“Day-night Test cricket in some countries is going to be one of those ingredients that could transform Test cricket back to where it should be.” - Mark Waugh © Getty Images

“Day-night Test cricket in some countries is going to be one of those ingredients that could transform Test cricket back to where it should be.” – Mark Waugh © Getty Images

A couple of days after Ian Chappell lashed at the Board of Control for Cricket in India for rejecting the possibility of a day-night Test during their team’s tour of Australia, Mark Waugh joined the former Australian skipper in saying “it’s a little bit selfish”.

“It’s a little bit selfish from India’s point of view because we need to revitalise Test cricket,” he told Sky radio on Wednesday (May 16). “Day-night Test cricket in some countries is going to be one of those ingredients that could transform Test cricket back to where it should be.”

India dropped the idea of a pink-ball Test Down Under after the think-tank reckoned that the contest may work against them as they eye a historic series triumph. Australia have won all four pink-ball Tests they have been a part of, starting with the first game against New Zealand in 2015. Australia’s enviable record under lights surely had a part in influencing India’s decision.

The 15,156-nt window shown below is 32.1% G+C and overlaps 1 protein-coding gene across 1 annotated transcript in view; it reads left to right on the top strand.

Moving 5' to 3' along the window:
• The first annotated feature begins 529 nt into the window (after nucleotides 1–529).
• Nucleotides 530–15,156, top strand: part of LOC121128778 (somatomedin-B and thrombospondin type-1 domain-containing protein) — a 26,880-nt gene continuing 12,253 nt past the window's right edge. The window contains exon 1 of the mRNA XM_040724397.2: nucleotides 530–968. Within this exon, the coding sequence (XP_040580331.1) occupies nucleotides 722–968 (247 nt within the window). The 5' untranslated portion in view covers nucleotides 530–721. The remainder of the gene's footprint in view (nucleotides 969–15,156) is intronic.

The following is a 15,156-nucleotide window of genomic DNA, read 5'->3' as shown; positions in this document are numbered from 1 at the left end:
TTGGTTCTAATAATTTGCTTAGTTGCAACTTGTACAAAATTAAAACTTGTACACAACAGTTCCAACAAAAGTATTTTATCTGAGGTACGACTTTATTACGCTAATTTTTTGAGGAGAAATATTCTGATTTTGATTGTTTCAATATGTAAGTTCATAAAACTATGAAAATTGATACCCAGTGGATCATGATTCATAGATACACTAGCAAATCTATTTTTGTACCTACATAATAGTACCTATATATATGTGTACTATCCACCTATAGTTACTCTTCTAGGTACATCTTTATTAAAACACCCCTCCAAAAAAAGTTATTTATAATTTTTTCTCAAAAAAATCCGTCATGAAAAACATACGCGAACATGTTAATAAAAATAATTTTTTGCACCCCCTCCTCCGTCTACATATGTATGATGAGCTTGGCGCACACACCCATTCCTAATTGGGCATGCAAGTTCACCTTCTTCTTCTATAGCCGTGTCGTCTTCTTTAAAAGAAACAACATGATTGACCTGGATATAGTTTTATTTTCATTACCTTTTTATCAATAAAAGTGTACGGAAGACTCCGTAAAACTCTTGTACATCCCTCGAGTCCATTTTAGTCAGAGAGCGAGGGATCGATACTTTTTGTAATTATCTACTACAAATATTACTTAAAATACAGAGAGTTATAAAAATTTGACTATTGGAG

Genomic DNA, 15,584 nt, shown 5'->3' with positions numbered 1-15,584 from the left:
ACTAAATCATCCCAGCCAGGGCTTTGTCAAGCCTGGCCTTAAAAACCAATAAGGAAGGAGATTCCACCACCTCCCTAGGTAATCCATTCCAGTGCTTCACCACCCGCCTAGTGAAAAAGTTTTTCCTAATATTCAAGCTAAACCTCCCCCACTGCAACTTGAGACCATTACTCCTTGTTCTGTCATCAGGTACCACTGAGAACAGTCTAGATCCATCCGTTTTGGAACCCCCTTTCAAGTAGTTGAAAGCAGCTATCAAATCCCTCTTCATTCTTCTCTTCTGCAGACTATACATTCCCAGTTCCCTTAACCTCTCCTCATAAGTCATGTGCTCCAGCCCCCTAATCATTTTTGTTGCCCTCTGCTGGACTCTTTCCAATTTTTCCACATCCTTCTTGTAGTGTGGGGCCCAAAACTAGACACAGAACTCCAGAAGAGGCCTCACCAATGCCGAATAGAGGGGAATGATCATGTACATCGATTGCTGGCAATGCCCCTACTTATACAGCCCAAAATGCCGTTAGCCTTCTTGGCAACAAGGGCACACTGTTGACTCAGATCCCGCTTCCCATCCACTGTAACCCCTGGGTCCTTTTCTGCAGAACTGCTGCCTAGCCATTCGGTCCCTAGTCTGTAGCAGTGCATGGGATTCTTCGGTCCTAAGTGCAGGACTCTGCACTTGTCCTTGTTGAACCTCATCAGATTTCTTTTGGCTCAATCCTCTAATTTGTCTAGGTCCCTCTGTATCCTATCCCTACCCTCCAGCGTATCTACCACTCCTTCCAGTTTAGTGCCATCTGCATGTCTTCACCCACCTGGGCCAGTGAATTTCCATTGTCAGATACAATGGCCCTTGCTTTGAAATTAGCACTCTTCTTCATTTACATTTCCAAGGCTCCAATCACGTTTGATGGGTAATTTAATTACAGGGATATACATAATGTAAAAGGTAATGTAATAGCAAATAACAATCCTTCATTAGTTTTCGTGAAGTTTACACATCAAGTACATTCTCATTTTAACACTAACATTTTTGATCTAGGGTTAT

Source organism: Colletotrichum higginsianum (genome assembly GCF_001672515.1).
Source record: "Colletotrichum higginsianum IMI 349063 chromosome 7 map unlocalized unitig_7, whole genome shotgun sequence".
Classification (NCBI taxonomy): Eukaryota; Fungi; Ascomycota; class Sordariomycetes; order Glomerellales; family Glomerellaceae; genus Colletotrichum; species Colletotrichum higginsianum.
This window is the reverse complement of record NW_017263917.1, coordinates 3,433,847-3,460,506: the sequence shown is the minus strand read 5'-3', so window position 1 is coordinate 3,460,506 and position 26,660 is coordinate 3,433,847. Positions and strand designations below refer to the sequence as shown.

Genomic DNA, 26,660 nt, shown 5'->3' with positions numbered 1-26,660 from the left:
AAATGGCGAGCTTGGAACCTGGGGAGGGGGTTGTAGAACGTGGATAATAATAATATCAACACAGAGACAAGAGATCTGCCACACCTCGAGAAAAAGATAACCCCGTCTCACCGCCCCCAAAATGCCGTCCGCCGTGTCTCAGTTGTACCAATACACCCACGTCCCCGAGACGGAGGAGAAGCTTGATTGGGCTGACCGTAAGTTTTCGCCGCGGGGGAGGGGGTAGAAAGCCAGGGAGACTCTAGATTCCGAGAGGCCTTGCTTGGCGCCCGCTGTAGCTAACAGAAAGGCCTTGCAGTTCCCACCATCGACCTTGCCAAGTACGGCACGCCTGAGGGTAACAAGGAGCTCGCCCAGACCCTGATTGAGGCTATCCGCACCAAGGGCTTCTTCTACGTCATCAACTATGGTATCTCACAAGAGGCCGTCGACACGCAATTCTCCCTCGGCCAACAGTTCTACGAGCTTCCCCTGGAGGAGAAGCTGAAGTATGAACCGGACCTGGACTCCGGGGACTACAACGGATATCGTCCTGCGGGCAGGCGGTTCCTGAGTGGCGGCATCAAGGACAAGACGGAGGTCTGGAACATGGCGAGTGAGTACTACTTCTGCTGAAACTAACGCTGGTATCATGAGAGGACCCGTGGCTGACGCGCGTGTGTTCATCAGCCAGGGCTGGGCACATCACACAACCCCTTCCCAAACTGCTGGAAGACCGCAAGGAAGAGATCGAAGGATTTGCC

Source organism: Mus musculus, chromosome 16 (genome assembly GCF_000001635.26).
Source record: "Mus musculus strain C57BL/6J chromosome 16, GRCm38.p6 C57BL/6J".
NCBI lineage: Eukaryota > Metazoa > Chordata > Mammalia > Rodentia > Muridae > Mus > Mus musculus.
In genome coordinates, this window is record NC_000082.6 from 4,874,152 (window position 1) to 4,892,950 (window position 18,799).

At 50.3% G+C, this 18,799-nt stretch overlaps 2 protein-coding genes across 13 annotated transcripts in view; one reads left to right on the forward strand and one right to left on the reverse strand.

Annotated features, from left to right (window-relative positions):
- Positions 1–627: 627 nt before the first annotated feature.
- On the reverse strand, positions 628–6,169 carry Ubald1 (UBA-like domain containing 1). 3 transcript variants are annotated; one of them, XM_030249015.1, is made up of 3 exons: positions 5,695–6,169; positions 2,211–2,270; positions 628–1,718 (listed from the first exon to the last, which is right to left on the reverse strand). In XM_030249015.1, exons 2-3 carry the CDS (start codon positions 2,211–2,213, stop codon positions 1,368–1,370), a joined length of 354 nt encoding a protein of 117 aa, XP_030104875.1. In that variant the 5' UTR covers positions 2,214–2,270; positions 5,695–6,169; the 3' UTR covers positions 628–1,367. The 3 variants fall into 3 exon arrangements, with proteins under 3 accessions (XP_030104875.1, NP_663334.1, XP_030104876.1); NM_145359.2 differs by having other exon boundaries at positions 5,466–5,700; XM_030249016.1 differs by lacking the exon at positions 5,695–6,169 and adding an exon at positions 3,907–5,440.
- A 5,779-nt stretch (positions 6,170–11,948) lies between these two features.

India are only one of two Test-playing nations, besides Bangladesh, not to have played a day-night Test.

The idea was backed by Amitabh Choudhary, the BCCI acting secretary. But the Indian team management told Committee of Administrators (CoA) that it still requires at least 18 months to get ready for the five-day game under lights.

“Their team is pretty well suited to day-night cricket, they’ve got a string of fast bowlers, so they don’t just rely on the spinners and their batsman are technically very good as well,” said Waugh. “So for the greater good of the game, I would have loved to have seen that as a day-night Test.”

Waugh, who announced his exit from the post as a national selector on Tuesday, said that Test cricket was slipping away in many cricketing nations, including the West Indies and South Africa.

“So it’s really only Australia, India and England where Test cricket is alive and well,” he said. “For me, that’s a concern.”